At IDCX, there are five key pillars that are determined as important elements for companies that join its ‘cohort’: product, UX, technology, people, and growth. Since IDCX is made up of three different partners - VC firm AnD Ventures, shared office space MIXER, and Israel’s IDC Herzliya - IDCX doesn’t welcome companies as participants of a program but instead, it immediately views them as companies in a portfolio with the aim to “reach our single KPI for the program which is raising funds.”


“We do not treat the accelerator as a batch or cohort, we tailor-make specific suits for each company,” explained Ariel Cohen, Partner at AnD Ventures and Program Lead of IDCX. “We have an actual VC behind the entire operation with all the processes and methodologies and insights we bring to the table… and we treat them as our portfolio companies from the moment that we sort them and decide which startups will attend.”


According to Cohen, the methodologies at IDCX are tried and tested from experience at Google. “At Google, one of our partners established and led, for six years, Google accelerators. He evolved it from being an accelerator into a tailor made structure which is the Studio. So, after the first month where they create a lot of content that’s needed to understand the five pillars, we work with them one-on-one to understand exactly what it is they need. Obviously, all of them are pre-seed, but their immediate need could be different.”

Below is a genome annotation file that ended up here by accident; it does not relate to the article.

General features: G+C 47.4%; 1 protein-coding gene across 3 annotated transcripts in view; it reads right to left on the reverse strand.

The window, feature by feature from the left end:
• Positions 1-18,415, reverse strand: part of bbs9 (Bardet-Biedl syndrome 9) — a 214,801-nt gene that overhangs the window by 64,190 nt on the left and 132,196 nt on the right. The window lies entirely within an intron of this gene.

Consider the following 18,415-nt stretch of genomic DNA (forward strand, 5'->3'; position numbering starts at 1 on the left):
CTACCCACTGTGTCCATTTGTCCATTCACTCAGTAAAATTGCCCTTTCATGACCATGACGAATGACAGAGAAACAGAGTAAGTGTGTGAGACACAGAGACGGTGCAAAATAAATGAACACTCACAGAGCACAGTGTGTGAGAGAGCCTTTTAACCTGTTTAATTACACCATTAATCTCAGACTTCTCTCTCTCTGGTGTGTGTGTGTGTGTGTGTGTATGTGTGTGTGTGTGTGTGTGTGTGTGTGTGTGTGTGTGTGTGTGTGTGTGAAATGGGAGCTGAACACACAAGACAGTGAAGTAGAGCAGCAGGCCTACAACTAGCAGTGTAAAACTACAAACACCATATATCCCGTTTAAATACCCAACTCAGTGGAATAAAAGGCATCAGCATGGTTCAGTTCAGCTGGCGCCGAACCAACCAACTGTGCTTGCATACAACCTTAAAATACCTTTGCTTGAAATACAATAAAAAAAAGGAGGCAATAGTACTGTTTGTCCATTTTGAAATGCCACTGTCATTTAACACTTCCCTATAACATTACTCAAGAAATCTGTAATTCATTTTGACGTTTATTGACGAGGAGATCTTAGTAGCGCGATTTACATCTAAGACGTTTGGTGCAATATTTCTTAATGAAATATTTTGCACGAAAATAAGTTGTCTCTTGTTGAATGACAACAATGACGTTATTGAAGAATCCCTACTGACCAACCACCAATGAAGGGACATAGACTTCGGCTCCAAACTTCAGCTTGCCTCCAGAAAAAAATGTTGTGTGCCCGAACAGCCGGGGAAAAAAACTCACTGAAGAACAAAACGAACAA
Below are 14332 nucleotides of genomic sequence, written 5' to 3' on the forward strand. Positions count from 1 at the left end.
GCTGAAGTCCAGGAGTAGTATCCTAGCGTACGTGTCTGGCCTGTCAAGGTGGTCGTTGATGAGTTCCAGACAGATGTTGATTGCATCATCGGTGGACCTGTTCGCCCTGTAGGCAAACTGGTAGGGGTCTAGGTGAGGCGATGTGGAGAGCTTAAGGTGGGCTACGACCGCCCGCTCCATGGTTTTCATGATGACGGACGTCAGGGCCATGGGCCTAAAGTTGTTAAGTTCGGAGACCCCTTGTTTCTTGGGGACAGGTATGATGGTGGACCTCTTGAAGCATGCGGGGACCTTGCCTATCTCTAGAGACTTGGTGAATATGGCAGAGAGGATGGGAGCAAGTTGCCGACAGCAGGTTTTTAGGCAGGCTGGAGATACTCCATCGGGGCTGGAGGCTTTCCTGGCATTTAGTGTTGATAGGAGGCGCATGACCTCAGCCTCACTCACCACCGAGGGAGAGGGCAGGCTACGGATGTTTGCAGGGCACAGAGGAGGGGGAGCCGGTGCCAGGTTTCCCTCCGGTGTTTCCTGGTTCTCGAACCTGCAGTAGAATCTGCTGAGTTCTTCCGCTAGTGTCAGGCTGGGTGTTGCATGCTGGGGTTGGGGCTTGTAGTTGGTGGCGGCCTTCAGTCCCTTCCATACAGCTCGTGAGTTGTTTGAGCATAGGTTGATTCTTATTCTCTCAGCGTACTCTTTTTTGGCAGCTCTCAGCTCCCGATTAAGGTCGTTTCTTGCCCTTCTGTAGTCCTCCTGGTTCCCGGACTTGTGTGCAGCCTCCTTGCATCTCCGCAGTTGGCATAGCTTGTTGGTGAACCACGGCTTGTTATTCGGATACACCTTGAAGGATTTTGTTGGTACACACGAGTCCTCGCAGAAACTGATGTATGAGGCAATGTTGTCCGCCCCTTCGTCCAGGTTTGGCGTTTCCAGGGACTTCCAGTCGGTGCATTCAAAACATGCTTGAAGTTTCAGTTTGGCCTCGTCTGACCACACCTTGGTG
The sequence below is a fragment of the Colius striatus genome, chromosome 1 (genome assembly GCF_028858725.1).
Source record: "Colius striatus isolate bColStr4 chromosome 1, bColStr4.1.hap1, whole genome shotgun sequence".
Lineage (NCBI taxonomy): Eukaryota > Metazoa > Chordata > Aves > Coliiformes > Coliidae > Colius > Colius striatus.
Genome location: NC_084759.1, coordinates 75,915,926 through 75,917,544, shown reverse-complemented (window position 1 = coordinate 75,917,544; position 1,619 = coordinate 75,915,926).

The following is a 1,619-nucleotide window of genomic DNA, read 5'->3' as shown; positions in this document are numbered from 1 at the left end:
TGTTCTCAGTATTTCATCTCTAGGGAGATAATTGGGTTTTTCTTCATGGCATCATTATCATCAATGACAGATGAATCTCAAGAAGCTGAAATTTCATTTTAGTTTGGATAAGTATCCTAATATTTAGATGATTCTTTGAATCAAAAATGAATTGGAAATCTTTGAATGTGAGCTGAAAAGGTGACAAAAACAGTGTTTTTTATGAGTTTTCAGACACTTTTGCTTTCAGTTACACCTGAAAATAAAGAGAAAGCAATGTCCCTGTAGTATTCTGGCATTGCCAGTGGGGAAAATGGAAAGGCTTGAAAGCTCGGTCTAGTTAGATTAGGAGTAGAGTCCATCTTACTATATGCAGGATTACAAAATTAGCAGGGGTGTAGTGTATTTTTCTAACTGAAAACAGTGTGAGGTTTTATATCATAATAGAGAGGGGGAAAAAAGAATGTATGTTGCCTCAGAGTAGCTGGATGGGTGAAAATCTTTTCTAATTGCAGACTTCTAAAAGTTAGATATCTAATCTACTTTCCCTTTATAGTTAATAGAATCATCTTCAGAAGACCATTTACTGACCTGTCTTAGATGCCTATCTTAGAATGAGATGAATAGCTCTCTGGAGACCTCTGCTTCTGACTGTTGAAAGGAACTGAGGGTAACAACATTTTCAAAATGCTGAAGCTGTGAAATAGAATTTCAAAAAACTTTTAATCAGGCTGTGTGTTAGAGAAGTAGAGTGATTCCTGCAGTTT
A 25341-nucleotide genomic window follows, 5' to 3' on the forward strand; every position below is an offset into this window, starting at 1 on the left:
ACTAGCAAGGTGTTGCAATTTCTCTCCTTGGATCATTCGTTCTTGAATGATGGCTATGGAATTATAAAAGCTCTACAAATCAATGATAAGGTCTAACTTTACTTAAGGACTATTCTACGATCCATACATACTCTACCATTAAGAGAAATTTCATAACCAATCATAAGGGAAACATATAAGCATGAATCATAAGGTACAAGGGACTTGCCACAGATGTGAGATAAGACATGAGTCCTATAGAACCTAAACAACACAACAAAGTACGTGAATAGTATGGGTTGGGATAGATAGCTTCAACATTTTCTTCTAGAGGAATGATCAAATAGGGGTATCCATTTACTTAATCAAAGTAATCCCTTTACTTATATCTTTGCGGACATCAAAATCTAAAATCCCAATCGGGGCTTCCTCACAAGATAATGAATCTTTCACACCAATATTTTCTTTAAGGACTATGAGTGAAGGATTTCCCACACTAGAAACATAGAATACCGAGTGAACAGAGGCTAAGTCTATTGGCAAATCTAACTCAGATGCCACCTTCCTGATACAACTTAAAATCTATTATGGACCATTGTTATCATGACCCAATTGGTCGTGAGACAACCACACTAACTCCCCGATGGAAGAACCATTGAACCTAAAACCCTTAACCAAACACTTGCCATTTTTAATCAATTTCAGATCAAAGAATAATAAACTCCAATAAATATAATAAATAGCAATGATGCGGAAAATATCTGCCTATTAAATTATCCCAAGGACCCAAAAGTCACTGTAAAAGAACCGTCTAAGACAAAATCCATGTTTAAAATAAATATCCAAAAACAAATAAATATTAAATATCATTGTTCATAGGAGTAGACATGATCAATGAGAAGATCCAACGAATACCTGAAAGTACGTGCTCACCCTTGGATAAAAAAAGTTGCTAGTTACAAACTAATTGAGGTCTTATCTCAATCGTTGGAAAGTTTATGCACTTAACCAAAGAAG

The fact is, accelerators can offer entrepreneurs anything from tailor-made intensive classes to broader networks or an investment. While some accelerators like 8200 are non-profit and don’t take equity, Fusion LA will invest $100,000 in 6-9 companies per cohort. And there are two cohorts per year, so this results in roughly 15 companies getting help with first hires, products, customers, and fundraising.

“Because we take equity in the company, the startups see us as initial partners and co-founders,” explained Guy Katsovich, co-founder and partner at Fusion Labs. “We are no experts. We don’t see ourselves as experts in anything but (we’re) able to connect the dots and hear the founders’ story and know or guess who they should talk to from the industry, whether it’s professionals, investors, or customers, in order to get the right advice or validation about what they’re doing.”


In three years, Fusion LA has invested in 55 companies and 70% of them have raised more than $2 million following their guidance. Whereas some accelerators look for a team or product, Fusion LA searches for “industry agnostic but non-traditional” companies that are doing something unique. “We don’t care about the pedigree but more about their professional attributes,” Katsovich concluded. “We look for people who are fearless and have the attributes of building and running a company from 0-1, and then from 1-10000.”


As Israel grows in size and scope, more accelerator programs are appearing to help weather the storm of confusing application processes, overwhelming choices, and intimidating application rates rarely exceeding 10%. In a few short years, a variety of options have become available, and yet it can still be hard to distinguish between each cohort and community from one another. As time goes on, these networks and communities will surely expand, intertwine, and consolidate into a network of supported entrepreneurs for the future, something that sponsors like Poalim Hi-Tech can help with.


“At the end, people want to know why they should go to an accelerator and which ones they should choose,” concluded Bank Hapoalim’s Hoovitch Lavi. “That’s why we collaborate. I can personally say I love working with early-stage startups and helping their passion come to life. For us, it’s something we hold dear.”